by Don Quijones, Wolf Street:
“What they sell is escape: from laws, rules, and taxes of jurisdictions elsewhere, with secrecy as their prime offering.”
The UK chancellor, Philip Hammond, recently suggested that if the EU fails to budge over granting the UK market access after Brexit, Britain could transform its economic model into that of a corporate tax haven. In other words, in the event of a so-called “Hard Brexit”, which is the only option that would offer the UK any hope of self-rule in the foreseeable future, the British government would extend the City of London’s business model to the rest of the UK.
Unbeknownst to even many Brits, the “City of London Corporation” has functioned for centuries as an offshore island inside Britain, even inside London, a tax haven in its own right, as Nicholas Shaxson, author of Treasure Islands, writes in the New Statesman:
The term “tax haven” is a bit of a misnomer, because such places aren’t just about tax. What they sell is escape: from the laws, rules and taxes of jurisdictions elsewhere, usually with secrecy as their prime offering.
Provided you have fat bundles of cash, you get to enjoy rights and privileges offered by no other jurisdiction on Planet Earth. The City of London’s legal system takes US-style corporate personhood to a whole other level.
Unlike any other UK local authority, individual people are not the only voters: businesses can vote, too. Political parties are not involved – candidates stand alone as independents – and this makes an organized challenge to City consensus all but impossible. More than 70 percent of the votes cast during council elections are cast not by residents, but by corporations – mostly banks and financial firms. And the bigger the corporation, the more votes they get, with the largest firms getting 79 votes each.
Not only is the City of London paradise on earth for rights-seeking corporations; it is also the rotten, beating heart of a vast, secretive financial web cast across the globe. As Shaxson points out, each of the Web’s sections – the individual havens in the Caribbean and elsewhere (all of them Crown dependencies) – trap passing money and business from nearby jurisdictions and feed them up to the City, just as a spider catches a fly.
That Theresa May’s conservative government is considering extending this model across the whole of the United Kingdom should come as no surprise, despite the gaping hole it’s likely to leave in the government’s own coffers. After all, it is a whole lot easier for a government to build a national economic model based on undercutting the corporate tax regimes of neighboring states in a frantic race to the bottom than one based on supporting the emergence — or in the case of the UK, reemergence — of a globally competitive business sector.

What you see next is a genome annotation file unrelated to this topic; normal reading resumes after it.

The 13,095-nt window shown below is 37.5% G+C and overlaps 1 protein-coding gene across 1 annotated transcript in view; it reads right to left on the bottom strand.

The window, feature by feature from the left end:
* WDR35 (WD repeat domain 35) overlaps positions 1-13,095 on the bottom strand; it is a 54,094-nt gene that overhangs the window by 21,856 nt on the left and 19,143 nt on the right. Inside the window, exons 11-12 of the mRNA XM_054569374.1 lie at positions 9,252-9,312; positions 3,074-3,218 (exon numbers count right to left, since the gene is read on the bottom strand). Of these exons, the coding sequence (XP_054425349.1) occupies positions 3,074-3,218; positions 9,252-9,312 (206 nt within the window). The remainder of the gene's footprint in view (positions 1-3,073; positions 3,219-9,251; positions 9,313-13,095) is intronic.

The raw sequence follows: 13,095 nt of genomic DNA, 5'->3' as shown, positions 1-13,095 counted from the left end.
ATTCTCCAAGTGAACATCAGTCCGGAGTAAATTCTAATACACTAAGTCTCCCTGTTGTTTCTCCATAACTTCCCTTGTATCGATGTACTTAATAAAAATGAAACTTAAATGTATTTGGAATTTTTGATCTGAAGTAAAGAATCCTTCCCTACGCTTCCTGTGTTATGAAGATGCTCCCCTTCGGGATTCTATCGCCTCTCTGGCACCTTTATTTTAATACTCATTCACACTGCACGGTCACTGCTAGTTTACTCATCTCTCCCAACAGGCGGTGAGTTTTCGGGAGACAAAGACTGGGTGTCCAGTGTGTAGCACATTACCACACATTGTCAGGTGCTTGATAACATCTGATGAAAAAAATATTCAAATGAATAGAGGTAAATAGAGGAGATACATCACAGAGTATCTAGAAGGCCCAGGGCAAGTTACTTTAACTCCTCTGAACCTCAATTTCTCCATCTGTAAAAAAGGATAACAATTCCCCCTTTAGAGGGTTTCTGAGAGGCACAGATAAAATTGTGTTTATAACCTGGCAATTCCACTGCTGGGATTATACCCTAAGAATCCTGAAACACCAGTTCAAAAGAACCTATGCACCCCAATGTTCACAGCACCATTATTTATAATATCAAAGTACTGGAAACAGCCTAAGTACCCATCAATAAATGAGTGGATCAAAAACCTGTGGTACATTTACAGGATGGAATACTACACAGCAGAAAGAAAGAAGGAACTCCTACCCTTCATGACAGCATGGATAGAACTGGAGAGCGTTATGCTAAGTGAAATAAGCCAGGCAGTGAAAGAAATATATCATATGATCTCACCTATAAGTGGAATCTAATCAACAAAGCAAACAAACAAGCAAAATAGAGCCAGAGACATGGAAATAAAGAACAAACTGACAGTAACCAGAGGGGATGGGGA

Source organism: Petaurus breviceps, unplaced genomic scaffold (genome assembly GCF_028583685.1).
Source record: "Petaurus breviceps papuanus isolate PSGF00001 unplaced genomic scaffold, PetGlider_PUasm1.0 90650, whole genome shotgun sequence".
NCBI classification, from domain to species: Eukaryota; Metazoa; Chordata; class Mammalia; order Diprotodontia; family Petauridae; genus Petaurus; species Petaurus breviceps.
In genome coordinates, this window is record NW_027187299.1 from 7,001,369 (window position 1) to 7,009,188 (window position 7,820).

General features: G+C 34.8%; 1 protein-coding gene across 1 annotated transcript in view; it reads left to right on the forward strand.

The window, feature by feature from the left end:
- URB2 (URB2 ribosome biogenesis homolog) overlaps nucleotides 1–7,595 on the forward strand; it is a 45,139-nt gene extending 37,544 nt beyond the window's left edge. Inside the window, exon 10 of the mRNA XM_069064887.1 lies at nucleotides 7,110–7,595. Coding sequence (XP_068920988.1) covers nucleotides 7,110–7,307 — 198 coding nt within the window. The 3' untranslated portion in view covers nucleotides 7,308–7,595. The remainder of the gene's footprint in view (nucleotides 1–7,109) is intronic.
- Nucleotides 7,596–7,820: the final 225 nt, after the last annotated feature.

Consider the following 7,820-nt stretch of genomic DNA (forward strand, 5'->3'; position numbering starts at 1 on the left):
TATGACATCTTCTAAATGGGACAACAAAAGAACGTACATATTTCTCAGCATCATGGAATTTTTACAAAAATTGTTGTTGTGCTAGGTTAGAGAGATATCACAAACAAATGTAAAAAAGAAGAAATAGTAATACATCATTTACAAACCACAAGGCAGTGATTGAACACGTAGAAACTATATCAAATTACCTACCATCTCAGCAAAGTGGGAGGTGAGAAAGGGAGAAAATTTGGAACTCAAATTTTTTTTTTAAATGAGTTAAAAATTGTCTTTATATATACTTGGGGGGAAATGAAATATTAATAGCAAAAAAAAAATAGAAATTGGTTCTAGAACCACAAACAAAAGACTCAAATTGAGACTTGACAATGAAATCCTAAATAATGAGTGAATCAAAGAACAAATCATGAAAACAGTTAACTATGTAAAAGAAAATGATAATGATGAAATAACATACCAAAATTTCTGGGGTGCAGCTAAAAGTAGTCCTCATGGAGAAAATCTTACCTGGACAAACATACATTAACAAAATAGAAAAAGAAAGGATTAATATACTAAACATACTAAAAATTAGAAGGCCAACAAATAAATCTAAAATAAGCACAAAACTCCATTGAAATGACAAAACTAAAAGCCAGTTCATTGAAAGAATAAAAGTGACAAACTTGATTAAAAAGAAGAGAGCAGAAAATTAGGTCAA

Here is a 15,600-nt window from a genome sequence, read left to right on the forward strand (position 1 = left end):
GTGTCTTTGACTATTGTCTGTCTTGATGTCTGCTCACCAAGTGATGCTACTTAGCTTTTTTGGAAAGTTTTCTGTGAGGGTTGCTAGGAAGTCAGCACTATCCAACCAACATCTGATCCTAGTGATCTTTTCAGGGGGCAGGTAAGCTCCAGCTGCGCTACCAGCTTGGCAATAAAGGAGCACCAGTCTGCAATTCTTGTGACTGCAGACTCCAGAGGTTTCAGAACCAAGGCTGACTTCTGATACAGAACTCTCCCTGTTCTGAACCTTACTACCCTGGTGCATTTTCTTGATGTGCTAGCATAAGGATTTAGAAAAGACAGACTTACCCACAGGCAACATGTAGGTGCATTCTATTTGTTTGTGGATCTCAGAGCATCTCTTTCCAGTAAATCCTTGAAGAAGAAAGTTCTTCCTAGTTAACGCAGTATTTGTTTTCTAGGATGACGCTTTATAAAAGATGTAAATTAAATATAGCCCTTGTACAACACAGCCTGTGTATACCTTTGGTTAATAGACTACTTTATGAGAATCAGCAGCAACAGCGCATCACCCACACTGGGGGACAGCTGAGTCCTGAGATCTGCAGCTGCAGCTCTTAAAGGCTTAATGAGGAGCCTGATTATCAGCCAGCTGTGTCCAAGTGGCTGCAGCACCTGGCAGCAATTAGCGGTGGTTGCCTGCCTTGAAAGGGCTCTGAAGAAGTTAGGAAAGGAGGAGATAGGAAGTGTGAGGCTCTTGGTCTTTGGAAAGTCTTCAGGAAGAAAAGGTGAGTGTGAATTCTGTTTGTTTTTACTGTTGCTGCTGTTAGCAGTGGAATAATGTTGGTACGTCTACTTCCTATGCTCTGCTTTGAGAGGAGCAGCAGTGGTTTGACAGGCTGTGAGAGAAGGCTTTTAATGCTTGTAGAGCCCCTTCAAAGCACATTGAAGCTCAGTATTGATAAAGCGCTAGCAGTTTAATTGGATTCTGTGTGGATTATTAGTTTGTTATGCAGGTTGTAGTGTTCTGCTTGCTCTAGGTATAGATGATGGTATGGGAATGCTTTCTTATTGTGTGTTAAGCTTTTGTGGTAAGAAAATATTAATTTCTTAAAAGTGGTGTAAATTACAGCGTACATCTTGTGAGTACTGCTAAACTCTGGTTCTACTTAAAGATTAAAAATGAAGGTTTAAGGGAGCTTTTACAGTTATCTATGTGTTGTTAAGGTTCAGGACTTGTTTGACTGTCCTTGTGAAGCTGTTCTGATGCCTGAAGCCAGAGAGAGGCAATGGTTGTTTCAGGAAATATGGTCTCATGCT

But there is also a clear tactical purpose behind the UK government’s latest move. It’s the classic ruse of divide and conquer, something that Britain has long excelled at.
Right now an epic, albeit quiet, battle is being waged in Europe over who gets to set the region’s future fiscal policy: national governments, as has been the case for centuries, or the European Commission? For years, the Commission has been seeking to use the popular canard of corporate tax avoidance as justification for expanding its own powers through the homogenization of taxation rules and practices across the 28-member Union. Suffice to say, not every country is happy about it.
The Commission is even in the process of drawing up a tax haven black list — deeply ironic for an organization that is led by a man who, as prime-minister of Luxembourg from 1995 to 2013, did everything he could to frustrate concerted EU action on corporate tax in order to protect Luxembourg’s own tax regime. As the Lux Leaks scandal showed, that regime included ultra-low tax rates on corporate profits, often less than 1%.
The purpose of the Commission’s black list is clear: to set common standards for European (and perhaps even global) tax regimes and shame those that fail to make the grade into complying with them.
One country that is almost certain to make the black list is Ireland, whose low corporate tax rate (12.5%) and special tax deals have attracted many of the world’s biggest corporations to set up mailbox offices there, which have in turn attracted the opprobrium of the EU’s growing army of tax inspectors.
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